Unless you are very new to this blog, I'm sure you can understand why I am all for a proper Cinco de Mayo celebration... no, not because I love cultural celebrations... well, sorta, but because I love cultural mash-ups! America is so diverse and shaped by cultures from all over the world but this worldly influence can sometimes be forgotten. It is great to recognize and, above all, respect the many different cultures and people that shape America and shape what it means to be an American.

Con amor infinita,
The Frohemian

Wednesday, May 8, 2013

Springtime Love


 (Ahh, Spring Weddings)

 (Blue Mosque- Istanbul/Constantinople)

(Alhambra- Granada)

 (...She clearly understands my love for elaborate doors- true friend)

Well, Spring has officially arrived up here in the northern hemisphere!

For reasons known only to Mother Nature, spring has always had this magical way of awakening my long-rested mind and body and propelling me into a state of alertness and full activity. It feels as if the world around me is stretching, yawning, and waking up with me. 

The semester really started to speed up, as it does at the beginning of every spring season. Work has been crazy all around, since catching the spring vibe, and there will be no slowing down until spring returns to her tri-season hibernation and allows summer to grace the world with her warm, relaxed demeanor.

Since my move from Europe, it’s been an interesting adventure trying to run a small business while studying, pretending to be the least bit tech savvy and keeping up with my other occupations. Luckily, I have been somewhat productive!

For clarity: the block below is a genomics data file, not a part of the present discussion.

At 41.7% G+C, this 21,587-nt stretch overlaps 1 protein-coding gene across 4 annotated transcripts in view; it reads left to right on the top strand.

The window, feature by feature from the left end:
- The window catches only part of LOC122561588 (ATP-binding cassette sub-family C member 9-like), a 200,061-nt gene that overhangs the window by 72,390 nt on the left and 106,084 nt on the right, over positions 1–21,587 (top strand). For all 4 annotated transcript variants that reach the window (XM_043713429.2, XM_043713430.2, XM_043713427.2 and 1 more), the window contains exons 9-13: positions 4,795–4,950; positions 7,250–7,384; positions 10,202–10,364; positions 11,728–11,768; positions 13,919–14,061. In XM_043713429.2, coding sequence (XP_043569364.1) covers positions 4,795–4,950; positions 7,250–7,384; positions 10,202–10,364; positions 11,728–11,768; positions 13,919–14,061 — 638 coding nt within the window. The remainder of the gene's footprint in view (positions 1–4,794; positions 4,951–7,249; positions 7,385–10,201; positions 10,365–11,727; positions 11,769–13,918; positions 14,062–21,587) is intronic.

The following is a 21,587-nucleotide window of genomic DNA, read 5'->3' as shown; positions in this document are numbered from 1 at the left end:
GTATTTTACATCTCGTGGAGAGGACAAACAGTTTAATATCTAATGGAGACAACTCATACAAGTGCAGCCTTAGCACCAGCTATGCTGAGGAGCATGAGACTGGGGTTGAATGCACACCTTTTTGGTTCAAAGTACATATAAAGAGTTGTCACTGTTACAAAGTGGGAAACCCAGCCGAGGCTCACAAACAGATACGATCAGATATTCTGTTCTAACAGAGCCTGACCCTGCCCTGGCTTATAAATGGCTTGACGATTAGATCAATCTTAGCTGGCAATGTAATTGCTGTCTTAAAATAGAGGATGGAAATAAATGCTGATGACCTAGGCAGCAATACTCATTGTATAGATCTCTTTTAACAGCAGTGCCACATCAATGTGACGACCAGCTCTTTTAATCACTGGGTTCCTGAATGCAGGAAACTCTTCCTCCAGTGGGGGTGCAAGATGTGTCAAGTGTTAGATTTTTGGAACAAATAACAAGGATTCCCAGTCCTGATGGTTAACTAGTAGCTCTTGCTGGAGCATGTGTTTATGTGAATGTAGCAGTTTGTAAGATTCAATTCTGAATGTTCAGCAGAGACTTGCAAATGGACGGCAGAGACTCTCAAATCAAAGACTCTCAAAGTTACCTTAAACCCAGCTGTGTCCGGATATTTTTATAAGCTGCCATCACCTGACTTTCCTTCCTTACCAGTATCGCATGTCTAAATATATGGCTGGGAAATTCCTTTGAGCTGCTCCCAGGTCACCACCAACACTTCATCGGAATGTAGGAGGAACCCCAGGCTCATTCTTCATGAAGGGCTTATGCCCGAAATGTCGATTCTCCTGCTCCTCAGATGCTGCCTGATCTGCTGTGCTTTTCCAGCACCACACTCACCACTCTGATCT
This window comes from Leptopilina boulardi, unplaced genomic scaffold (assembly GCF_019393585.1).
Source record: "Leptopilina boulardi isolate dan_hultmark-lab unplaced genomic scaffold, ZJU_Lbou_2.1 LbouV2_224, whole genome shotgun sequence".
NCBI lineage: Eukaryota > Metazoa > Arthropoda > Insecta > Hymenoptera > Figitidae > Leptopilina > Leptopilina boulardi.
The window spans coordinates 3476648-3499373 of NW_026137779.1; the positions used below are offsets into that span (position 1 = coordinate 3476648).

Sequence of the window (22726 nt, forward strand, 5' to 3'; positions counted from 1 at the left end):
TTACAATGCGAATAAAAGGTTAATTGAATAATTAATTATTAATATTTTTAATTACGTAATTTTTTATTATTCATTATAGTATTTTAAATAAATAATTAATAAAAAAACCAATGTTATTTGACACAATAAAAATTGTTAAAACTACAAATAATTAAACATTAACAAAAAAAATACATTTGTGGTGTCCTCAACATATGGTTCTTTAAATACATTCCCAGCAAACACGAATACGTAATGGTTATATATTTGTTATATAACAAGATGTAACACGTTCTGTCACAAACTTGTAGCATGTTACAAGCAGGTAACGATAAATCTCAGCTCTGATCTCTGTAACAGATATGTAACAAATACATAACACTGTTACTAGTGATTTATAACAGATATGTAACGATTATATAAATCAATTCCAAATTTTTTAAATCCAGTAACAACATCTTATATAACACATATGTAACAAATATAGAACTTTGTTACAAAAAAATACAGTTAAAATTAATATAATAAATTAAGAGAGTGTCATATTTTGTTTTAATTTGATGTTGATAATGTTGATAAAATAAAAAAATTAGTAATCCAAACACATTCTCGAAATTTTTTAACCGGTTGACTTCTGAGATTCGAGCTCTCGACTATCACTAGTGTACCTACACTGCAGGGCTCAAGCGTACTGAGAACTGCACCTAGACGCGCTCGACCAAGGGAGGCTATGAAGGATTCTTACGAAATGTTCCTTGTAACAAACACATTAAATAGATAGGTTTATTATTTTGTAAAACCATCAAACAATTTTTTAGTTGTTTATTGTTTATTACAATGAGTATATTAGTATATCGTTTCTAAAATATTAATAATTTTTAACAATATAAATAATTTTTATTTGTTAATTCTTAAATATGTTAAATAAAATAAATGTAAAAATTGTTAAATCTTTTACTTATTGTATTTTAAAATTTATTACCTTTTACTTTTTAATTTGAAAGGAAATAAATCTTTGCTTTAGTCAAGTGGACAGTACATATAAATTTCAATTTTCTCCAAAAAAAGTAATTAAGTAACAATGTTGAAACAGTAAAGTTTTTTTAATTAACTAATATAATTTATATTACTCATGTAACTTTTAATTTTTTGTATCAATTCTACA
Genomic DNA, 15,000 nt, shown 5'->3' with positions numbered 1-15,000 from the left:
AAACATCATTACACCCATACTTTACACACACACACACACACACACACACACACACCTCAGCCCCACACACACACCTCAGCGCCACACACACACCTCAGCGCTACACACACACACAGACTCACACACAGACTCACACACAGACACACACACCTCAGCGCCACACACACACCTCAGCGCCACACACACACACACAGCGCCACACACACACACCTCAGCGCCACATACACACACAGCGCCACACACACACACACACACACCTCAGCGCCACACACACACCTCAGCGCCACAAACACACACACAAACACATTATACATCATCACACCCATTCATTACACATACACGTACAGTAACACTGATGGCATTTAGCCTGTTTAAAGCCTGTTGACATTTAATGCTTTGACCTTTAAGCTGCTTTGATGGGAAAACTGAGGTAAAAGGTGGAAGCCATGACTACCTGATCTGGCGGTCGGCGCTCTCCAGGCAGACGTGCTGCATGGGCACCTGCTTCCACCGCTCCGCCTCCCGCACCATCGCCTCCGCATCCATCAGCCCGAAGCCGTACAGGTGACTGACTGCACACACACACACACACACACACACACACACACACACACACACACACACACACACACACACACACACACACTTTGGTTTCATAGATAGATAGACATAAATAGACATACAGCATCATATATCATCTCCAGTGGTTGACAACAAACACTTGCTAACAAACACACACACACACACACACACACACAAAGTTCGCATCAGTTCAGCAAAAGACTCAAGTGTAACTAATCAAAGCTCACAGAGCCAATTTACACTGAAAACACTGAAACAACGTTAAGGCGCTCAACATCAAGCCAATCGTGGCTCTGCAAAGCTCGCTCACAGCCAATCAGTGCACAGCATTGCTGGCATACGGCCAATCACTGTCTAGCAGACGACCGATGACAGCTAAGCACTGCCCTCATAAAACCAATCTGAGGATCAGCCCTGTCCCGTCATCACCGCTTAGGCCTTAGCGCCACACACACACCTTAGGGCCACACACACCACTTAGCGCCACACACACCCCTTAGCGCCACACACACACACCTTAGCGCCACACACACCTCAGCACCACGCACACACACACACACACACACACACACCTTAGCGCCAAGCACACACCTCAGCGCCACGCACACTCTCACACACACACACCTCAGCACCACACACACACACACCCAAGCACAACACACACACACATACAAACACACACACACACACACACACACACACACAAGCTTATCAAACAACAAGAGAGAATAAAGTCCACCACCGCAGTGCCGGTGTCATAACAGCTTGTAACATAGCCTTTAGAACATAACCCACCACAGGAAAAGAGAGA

Anyway, as I have said multiple times now, I really love this whole blogging thing and the idea of connecting with people from all over the world so I hope to stick with it regardless of my tech-deficiencies, personal pandemonium, and internet bouts. It may not be as frequent as I’d like but as long as I know there are others who actually want to make a worldly connection with my quirky, dorky, culture-obsessed mind then I shall connect on.

The Springtime pics above were taken by me and the Euro Beauts of Relative Culture who believe in the power of travel and opportunity, the importance of connecting with the world, and contributing to a Relative Culture of beauty! If you are a Relative Culture Beaut or you just have some awesome pics from your neck of the woods or travels 'round the world, please send them my way so I can post them and we can all bask in the beauty that the world has to offer!

With infinite love,
The Frohemian